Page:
Common fibular nerve

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Nerve: Common fibular
Nerves of the right lower extremity Posterior view. (Common fibular labeled at center right as common peroneal.)
LatinNervus fibularis communis,
Nervus peronaeus communis
Gray'ssubject #213, p.964
InnervatesAnterior compartment of leg, lateral compartment of leg, extensor digitorum brevis
Fromsacral plexus via sciatic nerve (L4-S3)
ToDeep fibular nerve and Superficial fibular nerve
 
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Nerve: Common fibular
Nerves of the right lower extremity Posterior view. (Common fibular labeled at center right as common peroneal.)
LatinNervus fibularis communis,
Nervus peronaeus communis
Gray'ssubject #213, p.964
InnervatesAnterior compartment of leg, lateral compartment of leg, extensor digitorum brevis
Fromsacral plexus via sciatic nerve (L4-S3)
ToDeep fibular nerve and Superficial fibular nerve

The common fibular nerve (common peroneal nerve; external popliteal nerve; peroneal nerve; lateral popliteal nerve), about one-half the size of the tibial nerve, is derived from the dorsal branches of the fourth and fifth lumbar and the first and second sacral nerves.

It descends obliquely along the lateral side of the popliteal fossa to the head of the fibula, close to the medial margin of the biceps femoris muscle. Where the common peroneal nerve winds round the head of the fibula, it is palpable.[1]

It lies between the tendon of the biceps femoris and lateral head of the gastrocnemius muscle, winds around the neck of the fibula, between the peronæus longus and the bone, and divides beneath the muscle into the superficial fibular nerve (superficial peroneal nerve) and deep fibular nerve (deep peroneal nerve).

It innervates the peroneus longus, peroneus brevis, and the short head of the biceps femoris muscles.

Branches[edit]

Previous to its division it gives off articular and lateral sural cutaneous nerves.

Clinical significance[edit]

Chronic peroneal neuropathy can result from, among other conditions, bed rest of long duration, hyperflexion of the knee, peripheral neuropathy, pressure in obstetric stirrups, and conditioning in ballet dancers. The most common cause is habitual leg crossing that compresses the common fibular nerve as it crosses around the head of fibula.[2] Transient trauma to the nerve can result from peroneal strike.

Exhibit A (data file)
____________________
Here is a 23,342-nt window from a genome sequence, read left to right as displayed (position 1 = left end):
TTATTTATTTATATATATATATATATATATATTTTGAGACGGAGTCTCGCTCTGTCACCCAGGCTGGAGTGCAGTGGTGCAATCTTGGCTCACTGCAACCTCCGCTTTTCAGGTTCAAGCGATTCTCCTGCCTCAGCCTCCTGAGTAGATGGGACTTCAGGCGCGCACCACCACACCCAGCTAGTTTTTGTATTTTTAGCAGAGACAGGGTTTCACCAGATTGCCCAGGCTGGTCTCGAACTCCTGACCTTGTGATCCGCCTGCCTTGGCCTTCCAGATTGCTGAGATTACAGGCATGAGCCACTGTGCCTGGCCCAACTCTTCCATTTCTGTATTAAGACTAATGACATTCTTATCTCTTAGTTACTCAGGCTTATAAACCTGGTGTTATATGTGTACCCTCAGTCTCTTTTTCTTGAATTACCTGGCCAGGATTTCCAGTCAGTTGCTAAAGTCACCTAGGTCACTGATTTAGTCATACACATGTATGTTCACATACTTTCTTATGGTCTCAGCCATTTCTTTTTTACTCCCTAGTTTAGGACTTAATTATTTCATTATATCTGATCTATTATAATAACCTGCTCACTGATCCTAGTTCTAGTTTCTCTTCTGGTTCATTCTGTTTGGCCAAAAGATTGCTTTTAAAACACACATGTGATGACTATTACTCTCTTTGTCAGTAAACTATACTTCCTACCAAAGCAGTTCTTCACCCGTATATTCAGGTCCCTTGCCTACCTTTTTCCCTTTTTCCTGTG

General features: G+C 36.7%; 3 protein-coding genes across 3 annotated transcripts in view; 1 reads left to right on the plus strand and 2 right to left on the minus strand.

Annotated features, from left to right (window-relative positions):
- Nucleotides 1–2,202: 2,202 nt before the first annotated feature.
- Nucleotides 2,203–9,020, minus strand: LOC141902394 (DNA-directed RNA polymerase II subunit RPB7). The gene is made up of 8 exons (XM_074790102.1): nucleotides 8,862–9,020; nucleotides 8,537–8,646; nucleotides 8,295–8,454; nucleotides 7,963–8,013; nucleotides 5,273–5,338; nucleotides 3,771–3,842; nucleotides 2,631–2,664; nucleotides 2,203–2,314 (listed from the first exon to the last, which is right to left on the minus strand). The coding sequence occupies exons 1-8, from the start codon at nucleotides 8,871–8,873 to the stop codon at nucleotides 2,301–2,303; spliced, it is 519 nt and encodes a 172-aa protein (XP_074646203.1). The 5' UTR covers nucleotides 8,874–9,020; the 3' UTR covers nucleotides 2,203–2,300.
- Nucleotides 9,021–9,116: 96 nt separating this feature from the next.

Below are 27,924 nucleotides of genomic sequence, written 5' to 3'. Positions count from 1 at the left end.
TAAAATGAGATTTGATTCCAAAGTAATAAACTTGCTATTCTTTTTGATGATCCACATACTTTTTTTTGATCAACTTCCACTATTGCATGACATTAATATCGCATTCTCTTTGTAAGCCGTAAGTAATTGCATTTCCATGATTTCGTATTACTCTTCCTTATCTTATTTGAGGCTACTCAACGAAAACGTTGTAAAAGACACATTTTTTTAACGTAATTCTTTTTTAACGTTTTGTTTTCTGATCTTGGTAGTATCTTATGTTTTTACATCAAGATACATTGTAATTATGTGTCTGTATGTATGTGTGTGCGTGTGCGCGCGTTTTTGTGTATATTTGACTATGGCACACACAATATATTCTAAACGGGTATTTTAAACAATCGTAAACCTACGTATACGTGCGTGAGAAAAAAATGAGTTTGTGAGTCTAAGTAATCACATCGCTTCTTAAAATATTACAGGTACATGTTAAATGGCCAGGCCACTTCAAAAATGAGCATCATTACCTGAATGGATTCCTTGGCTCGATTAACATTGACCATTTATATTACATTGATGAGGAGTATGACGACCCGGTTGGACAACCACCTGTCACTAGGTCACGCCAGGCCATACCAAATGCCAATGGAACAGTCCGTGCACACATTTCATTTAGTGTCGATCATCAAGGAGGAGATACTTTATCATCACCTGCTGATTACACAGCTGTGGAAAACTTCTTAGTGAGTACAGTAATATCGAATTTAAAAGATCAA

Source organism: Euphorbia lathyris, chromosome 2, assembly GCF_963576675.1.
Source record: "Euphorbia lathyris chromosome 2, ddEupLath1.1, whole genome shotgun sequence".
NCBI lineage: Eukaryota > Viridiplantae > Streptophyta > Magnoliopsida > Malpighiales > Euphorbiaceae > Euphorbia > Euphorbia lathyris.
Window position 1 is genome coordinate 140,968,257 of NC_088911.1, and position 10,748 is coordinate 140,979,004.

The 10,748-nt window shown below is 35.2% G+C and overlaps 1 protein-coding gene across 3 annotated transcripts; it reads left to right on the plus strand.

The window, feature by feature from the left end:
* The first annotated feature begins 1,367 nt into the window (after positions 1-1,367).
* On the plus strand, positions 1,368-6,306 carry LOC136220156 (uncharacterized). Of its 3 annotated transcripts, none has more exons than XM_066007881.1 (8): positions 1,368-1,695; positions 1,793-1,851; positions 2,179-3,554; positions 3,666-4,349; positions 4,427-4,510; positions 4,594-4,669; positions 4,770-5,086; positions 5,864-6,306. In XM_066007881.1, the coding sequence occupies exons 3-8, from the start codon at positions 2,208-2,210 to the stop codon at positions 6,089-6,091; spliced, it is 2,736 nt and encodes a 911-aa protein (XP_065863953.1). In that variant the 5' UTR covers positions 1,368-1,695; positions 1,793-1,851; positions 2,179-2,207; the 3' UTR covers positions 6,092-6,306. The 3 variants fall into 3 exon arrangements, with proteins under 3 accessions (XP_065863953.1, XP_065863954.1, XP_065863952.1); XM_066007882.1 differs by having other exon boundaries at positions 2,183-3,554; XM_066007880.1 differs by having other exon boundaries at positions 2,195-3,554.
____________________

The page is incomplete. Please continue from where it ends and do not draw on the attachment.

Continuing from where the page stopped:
Damage to this nerve typically results in foot drop, where dorsiflexion of the foot is compromised and the foot drags (the toe points) during walking; and in sensory loss to the dorsal surface of the foot and portions of the anterior, lower-lateral leg. A common yoga kneeling exercise, the Varjrasana has, under the name "yoga foot drop," been linked to foot drop.[3][4]

Surgical procedures[edit]

Additional images[edit]

See also[edit]

References[edit]

  1. ^ Tam, Michael (2006-03-30). "Nerves of the Lower Limb". Medical student's retreat - Michael Tam's anatomy notes for medical students. Archived from the original on 2007-12-13. Retrieved 2010-05-08. 
  2. ^ Bradley, Walter G.; et al. (2004). Neurology in Clinical Practice (4th ed.). Philadelphia: Butterworth-Heinemann. pp. 453–454. ISBN 0-7506-7469-5. 
  3. ^ Joseph Chusid (August 9, 1971). "Yoga Foot Drop". JAMA, The Journal of the American Medical Association 271 (6): 827–828. doi:10.1001/jama.1971.03190060065025. Retrieved November 19, 2012. 
  4. ^ William J. Broad (January 5, 2012). "How Yoga Can Wreck Your Body". The New York Times Magazine. Retrieved August 29, 2012. 
  5. ^ "Peroneal Nerve Injury (Foot Drop)", Neurology and Neurosurgery (Johns Hopkins School of Medicine), 2013-12-18, retrieved 2013-12-18 
  6. ^ "Peroneal Nerve Entrapment at the Fibular Head", Department of Neurosurgery (NYU Langone Medical Center), 2013-12-18, retrieved 2013-12-18 
  7. ^ About us, Dellon Institutes for Peroneal Nerve Surgery, 2013-12-18, retrieved 2013-12-18 
  8. ^ a b Dellon Institutes Peroneal Nerve Compression Surgical Treatment (pdf), Dellon Institutes for Peroneal Nerve Surgery, 2006-02-20, retrieved 2013-12-18 

External links[edit]

This article incorporates text from a public domain edition of Gray's Anatomy.